At his son Vito’s gallery in St. Moritz, the new series of works inspired by Van Gogh and dedicated to the photographer who recently passed awayAt his son Vito’s gallery in St. Moritz, the new series of works inspired by Van Gogh and dedicated to the photographer who recently passed away
Born in New York in 1951, Julian Schnabel is known in the world of art as well as the world of cinema (of his six films, the first and the last are both wonderful portraits of artists: Basquiat from 1966, and Van Gogh – At Eternity’s Gate, with Willem Dafoe, from 2018). We interviewed him via telephone, and the conversation centered around painting, to which he has dedicated himself for the last 40 years with a technique, among others, that has become his trademark: fragments of plates applied to canvases of grand dimensions, called plate paintings. His latest series of works is currently being exhibited at the gallery of one of his six children, Vito Schnabel, in St. Moritz.
Mr. Schnabel, some artists, for example musicians, do not have to talk about their work, while artists are always asked to. Why do you think that is?
In the film Basquiat, Christopher Walken, dressed as a journalist, asks Jeffrey Wright, who plays Jean-Michel: “Where do you get the words?”, and he responds, “Everywhere. And you, where do you get them?” And then he adds: “Would you ask Miles Davis where he finds the notes?” This is the point. I don’t think an artist should have to explain his work. The artists of the past, those that are not alive anymore, cannot comment on their works, and in fact these are explaining themselves. I believe that today, within art, there are lots of words for different reasons: in part because of the habit of seeing the works in reality, in person, and in part because the artist’s personality cult exists. Oftentimes, political questions add to this. But these questions are misleading, completely superfluous. Useless. Once you begin to give explanations of a phenomenon, you’re talking about reasons and lose sight of the thing itself.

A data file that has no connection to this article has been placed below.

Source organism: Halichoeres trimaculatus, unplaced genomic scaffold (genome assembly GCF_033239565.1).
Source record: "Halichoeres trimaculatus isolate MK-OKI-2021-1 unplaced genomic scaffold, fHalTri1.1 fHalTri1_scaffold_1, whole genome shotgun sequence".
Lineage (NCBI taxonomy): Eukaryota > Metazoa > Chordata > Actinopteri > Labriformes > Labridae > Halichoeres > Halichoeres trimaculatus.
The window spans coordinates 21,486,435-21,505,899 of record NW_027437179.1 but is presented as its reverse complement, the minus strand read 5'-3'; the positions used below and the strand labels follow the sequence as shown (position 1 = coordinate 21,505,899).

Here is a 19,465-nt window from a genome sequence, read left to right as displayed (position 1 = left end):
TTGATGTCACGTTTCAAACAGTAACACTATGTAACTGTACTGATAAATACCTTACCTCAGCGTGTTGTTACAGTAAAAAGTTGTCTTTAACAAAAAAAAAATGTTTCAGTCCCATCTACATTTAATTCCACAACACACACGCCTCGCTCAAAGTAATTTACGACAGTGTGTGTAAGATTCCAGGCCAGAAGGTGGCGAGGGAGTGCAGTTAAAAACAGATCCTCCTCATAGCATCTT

When you paint, how is a typical day at work organized?
At the moment I’m in Switzerland and my house is a few steps from my studio. I start in the morning to make use of the daylight (I never use artificial light to paint) and in general I keep going until it gets dark. When I’m in Montauk [a seaside resort at the end of Long Island] I follow the same routine, but I prefer to start after lunch because the light changes during the course of the afternoon. Two assistants help me, they prepare the canvases with the ceramic fragments on which I paint.
What was the moment in which you realized that you could live exclusively with painting?
The period between 1975 and 1979, when I was 25-30 years old, was an incredibly fruitful time, and therefore fundamental. Experimenting with various techniques and materials, I actually discovered the foundation of the pictorial language that then became mine, and which includes, still today, a sculptural component, material, very pronounced. is actually a painterly, figurative element. The first “plate painting” is from 1978, The Patients and the Doctors.